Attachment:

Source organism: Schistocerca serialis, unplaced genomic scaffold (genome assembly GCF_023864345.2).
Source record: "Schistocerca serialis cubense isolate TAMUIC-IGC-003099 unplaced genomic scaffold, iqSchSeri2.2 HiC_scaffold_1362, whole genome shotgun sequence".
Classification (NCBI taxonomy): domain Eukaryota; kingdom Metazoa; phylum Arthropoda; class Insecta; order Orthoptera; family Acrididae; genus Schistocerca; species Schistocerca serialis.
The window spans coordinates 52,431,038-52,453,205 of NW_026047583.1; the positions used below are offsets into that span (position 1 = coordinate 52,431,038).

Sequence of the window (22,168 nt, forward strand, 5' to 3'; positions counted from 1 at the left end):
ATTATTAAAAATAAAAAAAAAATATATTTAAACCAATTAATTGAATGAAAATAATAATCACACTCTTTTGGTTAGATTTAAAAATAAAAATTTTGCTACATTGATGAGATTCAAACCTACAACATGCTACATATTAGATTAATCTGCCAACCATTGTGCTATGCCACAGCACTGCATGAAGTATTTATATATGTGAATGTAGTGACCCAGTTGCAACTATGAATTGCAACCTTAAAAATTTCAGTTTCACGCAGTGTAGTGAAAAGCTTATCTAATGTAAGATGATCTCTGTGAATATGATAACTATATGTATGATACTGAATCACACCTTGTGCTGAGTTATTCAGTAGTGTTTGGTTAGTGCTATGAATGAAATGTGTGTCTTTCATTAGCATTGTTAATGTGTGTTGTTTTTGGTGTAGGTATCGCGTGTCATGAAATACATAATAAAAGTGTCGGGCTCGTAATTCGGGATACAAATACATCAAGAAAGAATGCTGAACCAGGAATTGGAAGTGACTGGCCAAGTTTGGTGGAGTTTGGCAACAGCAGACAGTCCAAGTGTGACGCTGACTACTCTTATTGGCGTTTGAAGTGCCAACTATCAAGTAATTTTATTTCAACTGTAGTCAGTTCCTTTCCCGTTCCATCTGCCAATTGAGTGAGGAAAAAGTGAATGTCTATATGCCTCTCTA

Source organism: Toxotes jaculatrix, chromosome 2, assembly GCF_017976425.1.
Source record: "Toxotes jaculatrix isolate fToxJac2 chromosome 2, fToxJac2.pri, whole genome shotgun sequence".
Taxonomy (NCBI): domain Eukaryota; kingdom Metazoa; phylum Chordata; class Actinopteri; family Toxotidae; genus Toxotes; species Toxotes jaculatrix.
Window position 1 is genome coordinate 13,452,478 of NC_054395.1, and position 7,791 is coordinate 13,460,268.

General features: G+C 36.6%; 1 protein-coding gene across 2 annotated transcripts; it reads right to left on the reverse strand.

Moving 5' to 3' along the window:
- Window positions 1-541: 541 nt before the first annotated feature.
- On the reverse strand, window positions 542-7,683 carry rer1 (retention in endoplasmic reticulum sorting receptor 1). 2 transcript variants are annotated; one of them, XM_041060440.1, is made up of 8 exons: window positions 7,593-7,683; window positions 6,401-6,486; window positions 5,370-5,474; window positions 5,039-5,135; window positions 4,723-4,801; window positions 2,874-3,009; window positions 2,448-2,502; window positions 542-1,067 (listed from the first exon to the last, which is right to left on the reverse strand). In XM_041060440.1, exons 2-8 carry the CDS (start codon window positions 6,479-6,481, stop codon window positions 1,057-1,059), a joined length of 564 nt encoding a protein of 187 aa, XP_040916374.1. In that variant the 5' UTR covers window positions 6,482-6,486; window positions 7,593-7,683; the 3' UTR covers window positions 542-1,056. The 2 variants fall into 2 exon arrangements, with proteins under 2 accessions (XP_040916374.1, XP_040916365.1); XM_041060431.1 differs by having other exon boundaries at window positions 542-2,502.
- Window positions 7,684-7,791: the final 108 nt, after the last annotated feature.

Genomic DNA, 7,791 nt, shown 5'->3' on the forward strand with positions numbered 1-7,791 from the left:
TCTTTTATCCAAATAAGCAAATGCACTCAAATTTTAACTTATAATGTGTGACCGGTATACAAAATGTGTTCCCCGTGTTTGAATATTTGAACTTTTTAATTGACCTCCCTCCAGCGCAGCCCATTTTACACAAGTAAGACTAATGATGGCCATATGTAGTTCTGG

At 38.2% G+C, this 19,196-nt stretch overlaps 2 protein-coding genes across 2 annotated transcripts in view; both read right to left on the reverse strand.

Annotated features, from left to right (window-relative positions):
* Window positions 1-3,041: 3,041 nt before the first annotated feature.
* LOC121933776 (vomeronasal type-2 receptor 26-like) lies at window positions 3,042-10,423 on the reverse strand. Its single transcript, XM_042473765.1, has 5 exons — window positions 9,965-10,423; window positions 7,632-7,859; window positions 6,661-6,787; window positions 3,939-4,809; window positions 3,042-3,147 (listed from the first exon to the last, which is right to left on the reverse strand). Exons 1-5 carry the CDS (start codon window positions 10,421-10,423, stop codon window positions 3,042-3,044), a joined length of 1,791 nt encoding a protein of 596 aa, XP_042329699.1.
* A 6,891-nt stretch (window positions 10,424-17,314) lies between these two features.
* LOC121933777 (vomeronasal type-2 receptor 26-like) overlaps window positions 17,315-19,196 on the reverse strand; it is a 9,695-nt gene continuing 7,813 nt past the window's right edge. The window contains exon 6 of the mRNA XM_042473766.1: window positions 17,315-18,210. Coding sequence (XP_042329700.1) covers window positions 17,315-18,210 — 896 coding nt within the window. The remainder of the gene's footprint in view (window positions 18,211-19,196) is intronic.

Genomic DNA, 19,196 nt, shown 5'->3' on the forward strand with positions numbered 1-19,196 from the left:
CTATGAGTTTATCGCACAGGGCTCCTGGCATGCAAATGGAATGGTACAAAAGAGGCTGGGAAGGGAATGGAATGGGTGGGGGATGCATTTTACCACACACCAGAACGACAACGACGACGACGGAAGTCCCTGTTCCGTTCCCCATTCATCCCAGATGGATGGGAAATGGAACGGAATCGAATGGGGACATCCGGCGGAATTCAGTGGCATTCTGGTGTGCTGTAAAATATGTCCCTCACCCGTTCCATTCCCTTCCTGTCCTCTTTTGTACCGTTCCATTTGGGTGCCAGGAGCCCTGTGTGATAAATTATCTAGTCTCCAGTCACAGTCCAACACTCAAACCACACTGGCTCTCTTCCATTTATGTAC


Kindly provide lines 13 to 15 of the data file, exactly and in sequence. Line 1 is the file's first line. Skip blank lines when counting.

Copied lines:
- Window positions 1-541: 541 nt before the first annotated feature.
- On the reverse strand, window positions 542-7,683 carry rer1 (retention in endoplasmic reticulum sorting receptor 1). 2 transcript variants are annotated; one of them, XM_041060440.1, is made up of 8 exons: window positions 7,593-7,683; window positions 6,401-6,486; window positions 5,370-5,474; window positions 5,039-5,135; window positions 4,723-4,801; window positions 2,874-3,009; window positions 2,448-2,502; window positions 542-1,067 (listed from the first exon to the last, which is right to left on the reverse strand). In XM_041060440.1, exons 2-8 carry the CDS (start codon window positions 6,479-6,481, stop codon window positions 1,057-1,059), a joined length of 564 nt encoding a protein of 187 aa, XP_040916374.1. In that variant the 5' UTR covers window positions 6,482-6,486; window positions 7,593-7,683; the 3' UTR covers window positions 542-1,056. The 2 variants fall into 2 exon arrangements, with proteins under 2 accessions (XP_040916374.1, XP_040916365.1); XM_041060431.1 differs by having other exon boundaries at window positions 542-2,502.
- Window positions 7,684-7,791: the final 108 nt, after the last annotated feature.